This blog post shows a simple application in which we create a custom 3D panel that hosts some images in an ItemsControl. That panel displays a Viewport3D in its adorner layer and manages the relationship between the ItemsControl’s 2D visuals and their corresponding 3D visuals. Once all that is in place, we see how to animate the items in 3D space to create some very snazzy effects.
Every once in a while life throws you a bone. I woke up on this fine Sunday morning to discover that my good buddy, Sacha Barber, was looking for some help to fix a very strange bug. I did not know quite what his app was supposed to do, but he was displaying some images in a custom 3D panel and the images were not showing up when added from the code-behind.
I never did quite figure out how to fix that bug. However, while looking it over, my imagination fired up and I started creating a new project that was inspired by Sacha’s work. I decided to host an ItemsControl’s items in a custom panel (by setting its ItemsPanel property) and then display a Viewport3D in the panel’s adorner layer to achieve 3D visualizations of a 2D list of elements! Luckily, Sacha was cool with me writing a blog post about this exciting topic before he publishes his larger project. Thanks Sacha!!
In a nutshell, here is an ItemsControl full of images without using my custom 3D panel:
Now here is the same ItemsControl using my 3D panel :
What you cannot see in the screenshot above is that the images move to the back or front of the list along an animated path. The demo app moves the items at a regular interval, so it looks very cool. :D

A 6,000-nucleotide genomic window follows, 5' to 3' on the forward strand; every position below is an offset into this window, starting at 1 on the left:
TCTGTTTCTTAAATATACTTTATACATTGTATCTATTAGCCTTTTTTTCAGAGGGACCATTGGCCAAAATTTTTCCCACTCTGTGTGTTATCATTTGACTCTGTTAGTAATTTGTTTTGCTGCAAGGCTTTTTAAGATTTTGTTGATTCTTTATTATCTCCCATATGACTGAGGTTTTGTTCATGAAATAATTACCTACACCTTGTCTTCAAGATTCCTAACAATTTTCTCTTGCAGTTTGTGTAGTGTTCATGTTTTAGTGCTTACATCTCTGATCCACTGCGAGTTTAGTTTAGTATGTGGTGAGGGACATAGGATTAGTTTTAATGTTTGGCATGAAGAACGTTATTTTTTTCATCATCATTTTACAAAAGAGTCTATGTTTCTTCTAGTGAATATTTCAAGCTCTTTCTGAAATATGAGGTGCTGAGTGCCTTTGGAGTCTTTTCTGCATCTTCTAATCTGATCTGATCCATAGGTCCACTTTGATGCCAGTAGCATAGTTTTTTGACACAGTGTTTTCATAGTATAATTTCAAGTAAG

Here is the XAML for the ItemsControl in the demo app’s Window:
The main point of interest here is the fact that the ItemsPanel property is set to a template that generates an instance of my Panel3D class. That panel hosts a Viewport3D in its adorner layer, enabling it to render a 3D scene “on top of itself,” so to speak. Panel3D configures the Viewport3D in its constructor:
Panel3DAdorner simply hosts a Viewport3D within a DockPanel, whose Background is set to White. Having an opaque parent element enables it to effectively hide the panel underneath it, so that all you see is the 3D scene. Here is the XAML used to configure the Viewport3D:
The trick behind all of this is how we map a 2D visual, provided by the ItemsControl, to a 3D visual displayed by a Viewport3D in the adorner layer. That logic exists in Panel3D’s OnVisualChildrenChanged method override, as seen below:
When that method needs a 3D model built for a 2D element, it calls the Build3DModel method. The technique used here (which I took from Sacha’s code) is to paint a DiffuseMaterial with a VisualBrush whose Visual property references the 2D object in the panel. The GeometryModel3D contained by the ModelVisual3D then displays that DiffuseMaterial. You can see that method below:
I won’t get into how the animations work because it is quite a bit of not-so-interesting code. The basic idea is that when the Panel3D is asked to move its items it animates the TranslateTransform3D and Opacity of each 3D object in the scene. The logic uses a little trick to figure out where to move each item and what opacity level it should have, but I leave that code as a challenge for the reader to decrypt. The code related to moving the items can be found in the MoveItems method of Panel3D, if you’re interested.
Download the Visual Studio 2008 source code here: ImageViewer3D (Source Code) NOTE: Please be sure to rename the file extension from .DOC to .ZIP and then decompress the file. This is a necessary workaround for a limitation imposed by WordPress.